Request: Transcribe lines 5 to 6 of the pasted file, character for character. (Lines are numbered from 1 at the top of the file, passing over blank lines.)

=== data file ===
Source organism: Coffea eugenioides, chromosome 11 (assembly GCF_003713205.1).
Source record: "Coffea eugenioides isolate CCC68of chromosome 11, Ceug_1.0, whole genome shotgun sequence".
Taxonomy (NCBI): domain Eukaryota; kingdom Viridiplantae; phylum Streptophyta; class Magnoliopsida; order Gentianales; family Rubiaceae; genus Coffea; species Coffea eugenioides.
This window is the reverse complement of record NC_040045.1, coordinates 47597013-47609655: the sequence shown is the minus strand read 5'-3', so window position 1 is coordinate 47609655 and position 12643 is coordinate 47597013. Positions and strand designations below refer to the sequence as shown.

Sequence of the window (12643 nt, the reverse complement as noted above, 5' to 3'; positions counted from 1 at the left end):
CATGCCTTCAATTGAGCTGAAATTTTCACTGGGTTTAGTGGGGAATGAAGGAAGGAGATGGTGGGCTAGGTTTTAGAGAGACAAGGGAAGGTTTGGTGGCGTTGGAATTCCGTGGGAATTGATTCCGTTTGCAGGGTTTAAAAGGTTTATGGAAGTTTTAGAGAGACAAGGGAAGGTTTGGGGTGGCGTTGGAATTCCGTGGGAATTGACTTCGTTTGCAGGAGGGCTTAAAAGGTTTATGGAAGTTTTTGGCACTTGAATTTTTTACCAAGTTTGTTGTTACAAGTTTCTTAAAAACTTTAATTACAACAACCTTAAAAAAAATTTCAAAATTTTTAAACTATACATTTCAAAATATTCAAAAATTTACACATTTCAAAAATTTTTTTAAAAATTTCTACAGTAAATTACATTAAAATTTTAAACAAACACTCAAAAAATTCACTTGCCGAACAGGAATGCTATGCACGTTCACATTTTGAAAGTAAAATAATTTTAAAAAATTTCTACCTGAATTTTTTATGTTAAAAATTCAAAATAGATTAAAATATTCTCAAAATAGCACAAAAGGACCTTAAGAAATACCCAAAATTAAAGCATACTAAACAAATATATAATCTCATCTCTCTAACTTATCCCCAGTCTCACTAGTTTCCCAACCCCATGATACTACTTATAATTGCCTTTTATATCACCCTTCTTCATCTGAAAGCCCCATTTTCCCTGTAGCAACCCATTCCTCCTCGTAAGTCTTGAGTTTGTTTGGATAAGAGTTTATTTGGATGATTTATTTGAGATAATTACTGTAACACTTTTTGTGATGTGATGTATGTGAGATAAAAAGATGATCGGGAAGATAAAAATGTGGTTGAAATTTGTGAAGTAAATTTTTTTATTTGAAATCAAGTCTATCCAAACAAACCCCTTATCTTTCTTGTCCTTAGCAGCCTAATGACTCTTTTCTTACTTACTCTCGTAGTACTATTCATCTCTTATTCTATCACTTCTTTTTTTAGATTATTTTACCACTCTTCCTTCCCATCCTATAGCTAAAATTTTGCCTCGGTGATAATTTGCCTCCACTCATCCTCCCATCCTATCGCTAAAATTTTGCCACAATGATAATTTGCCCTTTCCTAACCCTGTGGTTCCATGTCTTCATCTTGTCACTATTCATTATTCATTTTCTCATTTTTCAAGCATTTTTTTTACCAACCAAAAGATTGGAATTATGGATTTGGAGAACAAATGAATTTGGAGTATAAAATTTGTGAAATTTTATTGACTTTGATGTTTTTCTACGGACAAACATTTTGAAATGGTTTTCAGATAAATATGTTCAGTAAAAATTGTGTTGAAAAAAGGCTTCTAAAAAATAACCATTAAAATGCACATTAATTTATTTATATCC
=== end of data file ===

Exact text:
Sequence of the window (12643 nt, the reverse complement as noted above, 5' to 3'; positions counted from 1 at the left end):
CATGCCTTCAATTGAGCTGAAATTTTCACTGGGTTTAGTGGGGAATGAAGGAAGGAGATGGTGGGCTAGGTTTTAGAGAGACAAGGGAAGGTTTGGTGGCGTTGGAATTCCGTGGGAATTGATTCCGTTTGCAGGGTTTAAAAGGTTTATGGAAGTTTTAGAGAGACAAGGGAAGGTTTGGGGTGGCGTTGGAATTCCGTGGGAATTGACTTCGTTTGCAGGAGGGCTTAAAAGGTTTATGGAAGTTTTTGGCACTTGAATTTTTTACCAAGTTTGTTGTTACAAGTTTCTTAAAAACTTTAATTACAACAACCTTAAAAAAAATTTCAAAATTTTTAAACTATACATTTCAAAATATTCAAAAATTTACACATTTCAAAAATTTTTTTAAAAATTTCTACAGTAAATTACATTAAAATTTTAAACAAACACTCAAAAAATTCACTTGCCGAACAGGAATGCTATGCACGTTCACATTTTGAAAGTAAAATAATTTTAAAAAATTTCTACCTGAATTTTTTATGTTAAAAATTCAAAATAGATTAAAATATTCTCAAAATAGCACAAAAGGACCTTAAGAAATACCCAAAATTAAAGCATACTAAACAAATATATAATCTCATCTCTCTAACTTATCCCCAGTCTCACTAGTTTCCCAACCCCATGATACTACTTATAATTGCCTTTTATATCACCCTTCTTCATCTGAAAGCCCCATTTTCCCTGTAGCAACCCATTCCTCCTCGTAAGTCTTGAGTTTGTTTGGATAAGAGTTTATTTGGATGATTTATTTGAGATAATTACTGTAACACTTTTTGTGATGTGATGTATGTGAGATAAAAAGATGATCGGGAAGATAAAAATGTGGTTGAAATTTGTGAAGTAAATTTTTTTATTTGAAATCAAGTCTATCCAAACAAACCCCTTATCTTTCTTGTCCTTAGCAGCCTAATGACTCTTTTCTTACTTACTCTCGTAGTACTATTCATCTCTTATTCTATCACTTCTTTTTTTAGATTATTTTACCACTCTTCCTTCCCATCCTATAGCTAAAATTTTGCCTCGGTGATAATTTGCCTCCACTCATCCTCCCATCCTATCGCTAAAATTTTGCCACAATGATAATTTGCCCTTTCCTAACCCTGTGGTTCCATGTCTTCATCTTGTCACTATTCATTATTCATTTTCTCATTTTTCAAGCATTTTTTTTACCAACCAAAAGATTGGAATTATGGATTTGGAGAACAAATGAATTTGGAGTATAAAATTTGTGAAATTTTATTGACTTTGATGTTTTTCTACGGACAAACATTTTGAAATGGTTTTCAGATAAATATGTTCAGTAAAAATTGTGTTGAAAAAAGGCTTCTAAAAAATAACCATTAAAATGCACATTAATTTATTTATATCC